The Next Big Thing

I was quite honored to be tagged by Jackie Hames at The Spidereen Frigate for a blog chain called “The Next Big Thing,” which gives readers a snapshot of your own work-in-progress.

I’ll give it my best shot. Hope you enjoy!

What is the Working Title of Your Book?

The Wolfglen Legacy: Revived

Where Did Your Idea for the Book Come From?

I started drawing maps in 2004 of a fantasy world I wanted to create, and that eventually morphed into a couple of projects, including The Wolfglen Legacy. After watching a lot of movies like the Star Wars prequels, Lord of the Rings, and Pirates of the Caribbean, I wanted to tell a big, adventurous, save-the-world kind of story. Plus, I wanted to try giving new(ish) versions of various fantasy cliches like elves, dragons, wizards, dark lords, and see if I could set them up in a somewhat original framework.

What Genre Does Your Book Fall Under?

Primarily epic fantasy, with some tones of dark fantasy, adventure fantasy, and a dash of science fiction.

If Your Book Became a Movie, Which Actors Would You Pick?

I have a large cast in mind for this

Ben Barnes (Prince Caspian) as Morent Wolfglen. He’d do a good job of looking ferocious and desperate, playing the conflicted wizard who is trying to save his family while keeping his conscience intact.


Jennifer Lawrence would be terrific to play Princess Sathra Wolfglen. She excelled as Mystique and Katniss Everdeen, and I’d like to see her play the role of a vulnerable young woman who learns how to become stronger and more in control.


Andrew Garfield really impressed me with his interpretation of Peter Parker in The Amazing Spider-Man, so I wouldn’t mind seeing him in the role of Josh Kingston, a young man from another time who is awakened from stasis into a distant future ruled by magic and wars, and is catapulted into one of the most dangerous conflicts Earth has ever faced, all while trying to learn his new surroundings and run from mistakes and tragedy in his past.


Those are the three main characters. But I did have a couple of others in mind. I tend to dream big.

Christian Bale as King Rishtal Wolfglen, brother to Morent and father to Sathra.


Rachel Weisz as Empress Kilfira Lundill, an ally of the Wolfglen family.


Sam Neill as General Streynel Halthrin, and David Tennant as Myrickin Schtahl, both of them people who have different goals than everyone thinks they do.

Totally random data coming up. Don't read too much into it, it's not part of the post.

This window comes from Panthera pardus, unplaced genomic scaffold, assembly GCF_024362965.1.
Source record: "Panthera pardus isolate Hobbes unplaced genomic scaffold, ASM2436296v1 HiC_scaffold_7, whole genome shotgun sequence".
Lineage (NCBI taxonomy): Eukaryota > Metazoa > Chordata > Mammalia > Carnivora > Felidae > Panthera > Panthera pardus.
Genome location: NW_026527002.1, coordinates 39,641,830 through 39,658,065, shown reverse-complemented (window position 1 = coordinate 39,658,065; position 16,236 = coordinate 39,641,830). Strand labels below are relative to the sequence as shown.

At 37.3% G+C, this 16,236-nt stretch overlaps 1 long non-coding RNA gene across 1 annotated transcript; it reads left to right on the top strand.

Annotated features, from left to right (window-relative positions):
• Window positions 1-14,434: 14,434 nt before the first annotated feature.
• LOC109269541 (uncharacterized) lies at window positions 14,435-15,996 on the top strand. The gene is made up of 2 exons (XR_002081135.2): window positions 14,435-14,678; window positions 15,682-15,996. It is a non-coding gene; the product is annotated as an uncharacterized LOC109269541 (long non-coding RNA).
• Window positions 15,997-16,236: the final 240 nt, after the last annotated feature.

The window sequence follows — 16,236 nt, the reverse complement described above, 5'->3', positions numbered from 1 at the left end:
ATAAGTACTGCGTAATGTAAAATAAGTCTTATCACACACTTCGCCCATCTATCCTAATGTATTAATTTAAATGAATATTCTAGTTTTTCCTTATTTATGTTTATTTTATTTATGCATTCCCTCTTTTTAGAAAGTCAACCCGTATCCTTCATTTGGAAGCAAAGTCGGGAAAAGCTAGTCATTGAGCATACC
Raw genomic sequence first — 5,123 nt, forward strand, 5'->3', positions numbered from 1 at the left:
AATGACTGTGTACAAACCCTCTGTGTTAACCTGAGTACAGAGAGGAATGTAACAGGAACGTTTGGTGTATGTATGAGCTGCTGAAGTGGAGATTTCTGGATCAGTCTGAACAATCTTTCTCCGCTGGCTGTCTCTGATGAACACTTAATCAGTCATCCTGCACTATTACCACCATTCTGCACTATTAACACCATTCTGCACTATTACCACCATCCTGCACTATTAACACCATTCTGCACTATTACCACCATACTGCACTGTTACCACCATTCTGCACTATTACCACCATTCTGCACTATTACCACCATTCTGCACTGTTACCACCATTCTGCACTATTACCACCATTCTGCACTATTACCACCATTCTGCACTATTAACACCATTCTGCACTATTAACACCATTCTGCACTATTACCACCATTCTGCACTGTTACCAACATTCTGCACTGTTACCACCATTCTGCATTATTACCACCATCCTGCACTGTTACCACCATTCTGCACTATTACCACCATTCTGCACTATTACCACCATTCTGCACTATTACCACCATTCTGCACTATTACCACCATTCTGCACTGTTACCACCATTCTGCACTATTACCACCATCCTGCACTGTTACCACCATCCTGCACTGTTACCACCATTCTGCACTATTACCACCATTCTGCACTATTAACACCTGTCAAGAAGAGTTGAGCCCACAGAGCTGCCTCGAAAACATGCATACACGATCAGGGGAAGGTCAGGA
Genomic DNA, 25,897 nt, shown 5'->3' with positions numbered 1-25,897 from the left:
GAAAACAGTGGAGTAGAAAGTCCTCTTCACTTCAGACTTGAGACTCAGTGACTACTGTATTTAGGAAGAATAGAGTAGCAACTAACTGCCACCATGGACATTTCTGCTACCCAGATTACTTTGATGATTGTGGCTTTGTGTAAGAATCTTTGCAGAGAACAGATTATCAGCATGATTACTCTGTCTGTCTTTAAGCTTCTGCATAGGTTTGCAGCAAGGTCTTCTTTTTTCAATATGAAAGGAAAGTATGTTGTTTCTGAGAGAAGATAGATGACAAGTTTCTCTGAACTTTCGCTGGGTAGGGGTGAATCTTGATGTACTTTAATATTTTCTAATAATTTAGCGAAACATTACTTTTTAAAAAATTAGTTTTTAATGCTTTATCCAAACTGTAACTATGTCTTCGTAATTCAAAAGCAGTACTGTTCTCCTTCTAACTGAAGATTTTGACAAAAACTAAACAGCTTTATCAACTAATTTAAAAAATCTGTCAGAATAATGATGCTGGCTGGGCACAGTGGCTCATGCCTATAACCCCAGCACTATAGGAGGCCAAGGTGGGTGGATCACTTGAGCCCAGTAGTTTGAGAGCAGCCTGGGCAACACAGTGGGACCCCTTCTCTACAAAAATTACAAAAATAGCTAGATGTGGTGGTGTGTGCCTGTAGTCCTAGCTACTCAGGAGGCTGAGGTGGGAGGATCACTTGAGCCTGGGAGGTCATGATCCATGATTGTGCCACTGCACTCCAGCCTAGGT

Okay, I could go on, but I think that’s enough of my pipe dream. For now. 🙂

What is Your Book’s One-Sentence Synopsis?

A young man outrunning his past, a princess trying to go on after her mother’s death, and a wizard desperate to save his family all find themselves caught up in a secret war against their country, driven by an ancient supernatural enemy.

Will Your Book be Self-Published or Represented By an Agency?

I’m definitely going to try traditional publishing first. More than that, I want to see how high I can go with this series. If Random House or Tor or HarperCollins picks it up, terrific! If not, that’s perfectly okay. I still want to try it because I don’t want to spend my days wondering how far up the publishing ladder it could have gone.

How Long Did it Take You to Write the First Draft?

After writing off and on while trying to balance school and work with my writing goals, it took me about five years to finally have a complete first draft. Now that I’m graduated, though, it won’t take nearly as long to write the series’s next book (there will be four Wolfglen books in total).

What Other Books in Your Genre Would You Compare Your Novel To?

Hmm. Kind of stumped on this one. Maybe it would be a good fit for readers of Brandon Sanderson (Elantris, Mistborn, the latest Wheel of Time books), James Gurney (Dinotopia), Christopher Paolini (The Inheritance Cycle), George R.R. Martin (Game of Thrones), and Orson Scott Card (Ender’s Game).

Who or What Inspired You To Write This Book?

In December 2003, as I left the theater after watching Lord of the Rings: Return of the King, I was blown away by the story I had just witnessed. Given the staggering quality of Peter Jackson’s trilogy and how it affected my emotions and imagination, I knew one thing for certain stepping out of that theater: I wanted to be a fantasy writer.

From there I pieced together bits of worldbuilding, character development, and the clockwork of a plot, and the most developed result is The Wolfglen Legacy.

What Else Might Pique a Reader’s Interest in Your Book?

Possibly the ways I have revamped given fantasy cliches (elves with flintlocks instead of bows, a villain driven by his conscience instead of evil for its own sake, etc.).